In a previous study {Takagi, T. et al., Chem. Pharm. Bull., 52(12), 1427-1432 (2004)}, we applied a slightly revised neural Independent Component Analysis (ICA) for profiling illegally distributed methamphetamine. Using ICA and an hourglass type Hierarchical Neural Network (HNN), we obtained better classification results than by using Principal Component Analysis (PCA), CATegorical PCA (CATPCA) and the MultiDimensional Scaling method (MDS). The HNN is a nonlinear machine learning method, and the ICA applied in that study exhibited nonlinear characteristics. The results indicated that nonlinear analysis is more efficient than linear analysis for profiling confiscated methamphetamine. Consequently, in this study, we applied Self-Organizing Maps (SOMs) to impurity profiling of methamphetamine.
    While SOM is currently a frequently employed nonlinear classification method, the ordinary SOM uses only that information contained by the winner neuron for classification and the information of other grid points is neglected. We therefore attempted to simultaneously utilize the information of loser neurons in order to avoid information loss. First, we visualized the resultant reference vectors using a contour map of each sample. Although considerable information can be visually compared using the SOM contour maps, metric comparisons are difficult. We therefore used MDS to construct a similarity matrix using the data of the resultant reference vectors to visualize metric data. To assess the results, we assumed that there are four synthetic routes (Nagai, Leuckart, Emde and reductive amination methods), and that each of these can be identified by comparing route-specific impurities.
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  • Tatsuhiko Ikeda, Md. Altaf-Ul-Amin, Aziza Kawsar Parvin, Shigehiko K ...
    2008 Volume 9 Pages 37-46
    Published: 2008
    Released: April 16, 2008
    A rapid and easy method for extracting features from spectra obtained from Fourier transform near-infrared (FT-NIR) reflectance spectroscopy was examined by using the 1st and 2nd derivatives and Spearman's rank correlation. This method can select features from the overall wavelength. Therefore, this method can be considered suitable for the quality estimation of foods. Practically, a set of ranked green tea samples from a Japanese commercial tea contest were analyzed by FT-NIR in order to create a reliable quality-prediction model. The 2nd derivative was determined for reducing noise and amplifying the fundamental features. Feature selection from the amplified data was performed using relations between the tea ranks and the derivative coefficients. Finally, a reliable quality-prediction model of green tea was formulated by using single linear and PLS regressions. Furthermore, we discuss possibility of the derivative coefficients as feature representation in FT-NIR.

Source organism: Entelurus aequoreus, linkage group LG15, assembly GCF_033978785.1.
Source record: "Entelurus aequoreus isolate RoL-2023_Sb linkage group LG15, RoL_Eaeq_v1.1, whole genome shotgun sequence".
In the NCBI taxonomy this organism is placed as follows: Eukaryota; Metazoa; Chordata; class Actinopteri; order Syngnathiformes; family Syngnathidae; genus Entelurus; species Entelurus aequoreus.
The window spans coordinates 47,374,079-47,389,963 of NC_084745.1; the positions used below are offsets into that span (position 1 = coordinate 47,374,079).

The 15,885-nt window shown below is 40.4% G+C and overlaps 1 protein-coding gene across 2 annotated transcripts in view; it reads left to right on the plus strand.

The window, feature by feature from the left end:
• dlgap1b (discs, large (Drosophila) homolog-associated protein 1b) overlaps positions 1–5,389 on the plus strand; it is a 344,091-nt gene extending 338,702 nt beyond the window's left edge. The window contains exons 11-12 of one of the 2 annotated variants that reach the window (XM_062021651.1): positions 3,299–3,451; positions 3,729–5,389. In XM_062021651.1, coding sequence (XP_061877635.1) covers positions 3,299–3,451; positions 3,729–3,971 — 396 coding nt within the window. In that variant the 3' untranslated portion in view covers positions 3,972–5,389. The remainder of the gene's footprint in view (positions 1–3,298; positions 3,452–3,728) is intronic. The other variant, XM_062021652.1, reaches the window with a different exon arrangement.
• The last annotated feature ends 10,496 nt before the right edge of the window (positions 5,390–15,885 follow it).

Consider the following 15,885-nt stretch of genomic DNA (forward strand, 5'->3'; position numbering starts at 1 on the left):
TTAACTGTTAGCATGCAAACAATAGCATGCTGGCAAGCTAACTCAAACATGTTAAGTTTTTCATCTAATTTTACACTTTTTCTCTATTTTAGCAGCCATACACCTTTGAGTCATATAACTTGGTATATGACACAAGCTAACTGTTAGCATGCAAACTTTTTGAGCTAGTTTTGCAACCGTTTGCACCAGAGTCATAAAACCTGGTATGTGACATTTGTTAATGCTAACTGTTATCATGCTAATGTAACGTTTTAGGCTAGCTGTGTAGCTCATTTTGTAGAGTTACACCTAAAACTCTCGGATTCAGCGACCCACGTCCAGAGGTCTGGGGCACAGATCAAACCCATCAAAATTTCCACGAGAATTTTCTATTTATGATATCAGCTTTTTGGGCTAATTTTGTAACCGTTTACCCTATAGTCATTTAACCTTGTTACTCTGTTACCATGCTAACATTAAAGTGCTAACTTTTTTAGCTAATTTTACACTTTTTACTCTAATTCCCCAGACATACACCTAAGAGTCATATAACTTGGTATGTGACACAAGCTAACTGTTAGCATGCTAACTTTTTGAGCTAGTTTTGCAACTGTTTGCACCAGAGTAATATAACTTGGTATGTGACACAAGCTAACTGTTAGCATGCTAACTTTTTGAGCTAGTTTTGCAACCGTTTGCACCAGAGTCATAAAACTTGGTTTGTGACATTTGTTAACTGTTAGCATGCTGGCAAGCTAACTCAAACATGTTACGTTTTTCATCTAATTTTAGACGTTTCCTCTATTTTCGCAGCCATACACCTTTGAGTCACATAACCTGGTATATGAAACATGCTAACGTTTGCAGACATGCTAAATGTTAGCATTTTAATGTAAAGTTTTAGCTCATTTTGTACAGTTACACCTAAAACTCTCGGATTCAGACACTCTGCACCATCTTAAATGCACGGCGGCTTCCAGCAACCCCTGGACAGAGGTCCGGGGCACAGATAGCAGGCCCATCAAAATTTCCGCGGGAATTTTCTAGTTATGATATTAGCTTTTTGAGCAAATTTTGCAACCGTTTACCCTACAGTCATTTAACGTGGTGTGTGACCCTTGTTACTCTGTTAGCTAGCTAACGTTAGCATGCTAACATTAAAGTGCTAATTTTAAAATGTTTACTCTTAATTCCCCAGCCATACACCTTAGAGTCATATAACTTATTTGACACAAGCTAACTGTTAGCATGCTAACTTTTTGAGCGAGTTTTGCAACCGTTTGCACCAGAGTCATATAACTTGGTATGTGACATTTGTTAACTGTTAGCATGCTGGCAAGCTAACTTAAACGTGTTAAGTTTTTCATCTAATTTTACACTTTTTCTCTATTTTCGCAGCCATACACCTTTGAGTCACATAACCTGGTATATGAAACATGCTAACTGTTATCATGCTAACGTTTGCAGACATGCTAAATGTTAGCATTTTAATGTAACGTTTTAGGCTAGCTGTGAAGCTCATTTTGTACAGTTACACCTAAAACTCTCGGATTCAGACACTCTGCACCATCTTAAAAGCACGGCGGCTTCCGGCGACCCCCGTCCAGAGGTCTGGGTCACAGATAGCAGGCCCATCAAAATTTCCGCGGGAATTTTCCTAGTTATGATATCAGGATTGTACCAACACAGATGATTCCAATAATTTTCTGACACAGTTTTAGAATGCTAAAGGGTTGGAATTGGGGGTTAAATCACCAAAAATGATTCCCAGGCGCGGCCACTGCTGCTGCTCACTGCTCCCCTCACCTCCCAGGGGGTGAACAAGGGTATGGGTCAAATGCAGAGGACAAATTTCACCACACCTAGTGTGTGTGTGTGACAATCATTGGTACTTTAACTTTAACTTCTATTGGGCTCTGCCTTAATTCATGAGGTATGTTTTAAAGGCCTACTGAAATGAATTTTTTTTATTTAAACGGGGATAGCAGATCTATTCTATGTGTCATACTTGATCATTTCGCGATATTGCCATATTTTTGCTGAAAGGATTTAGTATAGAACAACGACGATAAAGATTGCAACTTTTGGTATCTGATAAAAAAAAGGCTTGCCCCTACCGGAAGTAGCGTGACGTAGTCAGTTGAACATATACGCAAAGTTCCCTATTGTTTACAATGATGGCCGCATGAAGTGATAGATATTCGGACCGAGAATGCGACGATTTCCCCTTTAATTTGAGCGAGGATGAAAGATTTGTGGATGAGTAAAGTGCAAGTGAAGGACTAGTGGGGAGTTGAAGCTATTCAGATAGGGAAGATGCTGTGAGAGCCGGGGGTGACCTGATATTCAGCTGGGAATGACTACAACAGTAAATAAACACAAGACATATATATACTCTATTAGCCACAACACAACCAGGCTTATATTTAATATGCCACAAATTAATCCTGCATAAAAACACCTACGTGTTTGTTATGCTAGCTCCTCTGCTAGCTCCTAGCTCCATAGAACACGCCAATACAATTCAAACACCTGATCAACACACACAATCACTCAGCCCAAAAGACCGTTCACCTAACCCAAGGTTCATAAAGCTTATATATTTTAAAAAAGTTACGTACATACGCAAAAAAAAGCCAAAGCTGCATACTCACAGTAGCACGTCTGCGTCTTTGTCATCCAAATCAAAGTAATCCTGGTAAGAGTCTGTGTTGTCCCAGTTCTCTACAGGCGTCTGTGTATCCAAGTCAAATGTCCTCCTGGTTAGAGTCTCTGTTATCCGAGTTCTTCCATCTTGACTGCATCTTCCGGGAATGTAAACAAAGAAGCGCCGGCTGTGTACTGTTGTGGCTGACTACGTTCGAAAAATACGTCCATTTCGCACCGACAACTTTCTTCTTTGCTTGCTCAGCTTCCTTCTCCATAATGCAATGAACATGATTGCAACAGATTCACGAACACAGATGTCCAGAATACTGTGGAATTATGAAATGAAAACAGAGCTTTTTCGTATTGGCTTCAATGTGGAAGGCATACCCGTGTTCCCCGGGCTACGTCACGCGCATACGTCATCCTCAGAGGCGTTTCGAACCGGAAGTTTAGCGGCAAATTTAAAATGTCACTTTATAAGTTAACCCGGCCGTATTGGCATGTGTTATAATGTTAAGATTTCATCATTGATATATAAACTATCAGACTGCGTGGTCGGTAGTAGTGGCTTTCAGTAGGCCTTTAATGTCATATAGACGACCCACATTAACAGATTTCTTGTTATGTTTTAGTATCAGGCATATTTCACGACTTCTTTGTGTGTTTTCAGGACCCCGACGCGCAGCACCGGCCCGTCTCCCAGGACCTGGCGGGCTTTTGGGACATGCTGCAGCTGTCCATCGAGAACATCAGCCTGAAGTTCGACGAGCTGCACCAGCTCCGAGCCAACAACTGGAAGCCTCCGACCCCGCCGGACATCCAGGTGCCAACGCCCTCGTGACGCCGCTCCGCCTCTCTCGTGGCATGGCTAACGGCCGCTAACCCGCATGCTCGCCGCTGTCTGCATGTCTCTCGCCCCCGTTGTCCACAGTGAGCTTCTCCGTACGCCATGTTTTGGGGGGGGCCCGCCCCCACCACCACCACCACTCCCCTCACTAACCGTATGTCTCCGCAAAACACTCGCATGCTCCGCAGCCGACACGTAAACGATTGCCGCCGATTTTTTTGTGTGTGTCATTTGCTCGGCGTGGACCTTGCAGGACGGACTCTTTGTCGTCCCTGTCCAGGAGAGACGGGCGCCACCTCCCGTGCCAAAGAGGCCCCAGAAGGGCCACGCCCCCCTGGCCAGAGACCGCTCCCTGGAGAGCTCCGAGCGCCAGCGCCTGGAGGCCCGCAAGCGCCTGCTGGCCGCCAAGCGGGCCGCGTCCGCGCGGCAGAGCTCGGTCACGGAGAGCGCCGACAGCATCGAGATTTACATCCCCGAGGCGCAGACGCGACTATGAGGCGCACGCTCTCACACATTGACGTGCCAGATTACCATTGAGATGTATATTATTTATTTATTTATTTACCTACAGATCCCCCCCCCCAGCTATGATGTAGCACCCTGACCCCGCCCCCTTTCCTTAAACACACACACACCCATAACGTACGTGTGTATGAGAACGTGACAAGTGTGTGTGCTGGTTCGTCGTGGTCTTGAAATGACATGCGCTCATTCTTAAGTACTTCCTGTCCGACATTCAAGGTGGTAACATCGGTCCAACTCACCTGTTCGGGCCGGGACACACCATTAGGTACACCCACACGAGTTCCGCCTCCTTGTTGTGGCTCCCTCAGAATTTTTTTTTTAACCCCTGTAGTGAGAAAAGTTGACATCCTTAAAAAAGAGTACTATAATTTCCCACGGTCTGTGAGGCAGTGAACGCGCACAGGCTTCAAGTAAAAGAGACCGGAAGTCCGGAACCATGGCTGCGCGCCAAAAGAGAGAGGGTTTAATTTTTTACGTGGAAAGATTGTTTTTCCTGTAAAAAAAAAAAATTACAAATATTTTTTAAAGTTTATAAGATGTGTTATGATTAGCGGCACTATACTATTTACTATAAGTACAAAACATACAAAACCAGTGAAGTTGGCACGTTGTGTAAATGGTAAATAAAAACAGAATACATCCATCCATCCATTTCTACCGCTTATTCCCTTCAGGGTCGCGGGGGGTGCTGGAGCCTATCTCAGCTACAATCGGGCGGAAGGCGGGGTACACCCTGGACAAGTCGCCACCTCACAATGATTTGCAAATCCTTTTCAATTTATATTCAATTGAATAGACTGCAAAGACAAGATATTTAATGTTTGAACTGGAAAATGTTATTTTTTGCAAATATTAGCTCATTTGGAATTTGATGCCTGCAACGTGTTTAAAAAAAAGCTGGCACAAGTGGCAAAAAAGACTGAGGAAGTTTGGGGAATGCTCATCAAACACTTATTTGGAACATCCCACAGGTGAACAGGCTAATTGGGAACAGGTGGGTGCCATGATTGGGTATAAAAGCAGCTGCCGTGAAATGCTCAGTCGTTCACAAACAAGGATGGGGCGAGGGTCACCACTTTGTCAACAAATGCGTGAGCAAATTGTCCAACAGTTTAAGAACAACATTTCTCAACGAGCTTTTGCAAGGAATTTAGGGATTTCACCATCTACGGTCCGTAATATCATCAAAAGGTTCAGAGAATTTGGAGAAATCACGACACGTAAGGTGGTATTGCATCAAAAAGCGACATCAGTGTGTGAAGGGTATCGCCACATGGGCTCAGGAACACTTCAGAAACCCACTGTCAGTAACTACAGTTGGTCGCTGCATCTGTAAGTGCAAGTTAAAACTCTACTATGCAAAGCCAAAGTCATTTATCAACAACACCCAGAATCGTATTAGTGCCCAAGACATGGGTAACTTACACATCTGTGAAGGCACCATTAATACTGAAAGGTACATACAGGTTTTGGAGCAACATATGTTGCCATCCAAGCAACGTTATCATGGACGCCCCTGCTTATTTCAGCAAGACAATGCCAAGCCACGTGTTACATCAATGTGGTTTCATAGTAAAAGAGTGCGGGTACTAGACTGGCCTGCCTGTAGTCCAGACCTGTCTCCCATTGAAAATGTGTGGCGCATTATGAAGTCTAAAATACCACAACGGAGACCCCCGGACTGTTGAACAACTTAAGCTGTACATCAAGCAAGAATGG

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  • Ayumu Tagami, Nobuhiro Ishibashi, Dai-ichiro Kato, Naoki Taguchi, Yuji ...
    2008 Volume 9 Pages 47-54
    Published: 2008
    Released: April 24, 2008
    The fragment molecular orbital (FMO) method, in which a molecule or a molecular cluster is divided into small fragments, enables ab initio calculations of large molecules such as protein and DNA with chemical accuracy. In this study, we have performed the multilayer fragment molecular orbital (MLFMO) calculations for a firefly luciferase / oxyluciferin molecular system. We employed wild-type (emitting-green) and three mutant (emitting-red or emitting-orange) luciferases. The calculated results of emission energies for the four structures agreed well with experimental data. We also discussed the details of calculations and the significance of environmental effects on emission spectra.
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  • Hisayuki Horai, Takaaki Nishioka
    2008 Volume 9 Pages 55-61
    Published: 2008
    Released: August 28, 2008
    An algorithm and a tool for automatic generation of structures of Phospholipids are proposed. The input is a compact representation of the variable part of phospholipids in a systematic way. The output is a structure of the phospholipid represented in the MDL Molfile format. The output molfile describes not only the topological connectivity of atoms but also the 2D coordinate of each atom in order to draw the structure without any overlapping. The variation of phospholipids that the tool covers includes glycerophospholipids (phosphatidylcholines, phosphatidylethanolamines, phosphatidylglicerols, phosphatidylinositols and phosphatidylserines) and sphingophospholipids with arbitrary length and arbitrary number of double bonds at arbitrary positions and in arbitrary cis/trans isomerism.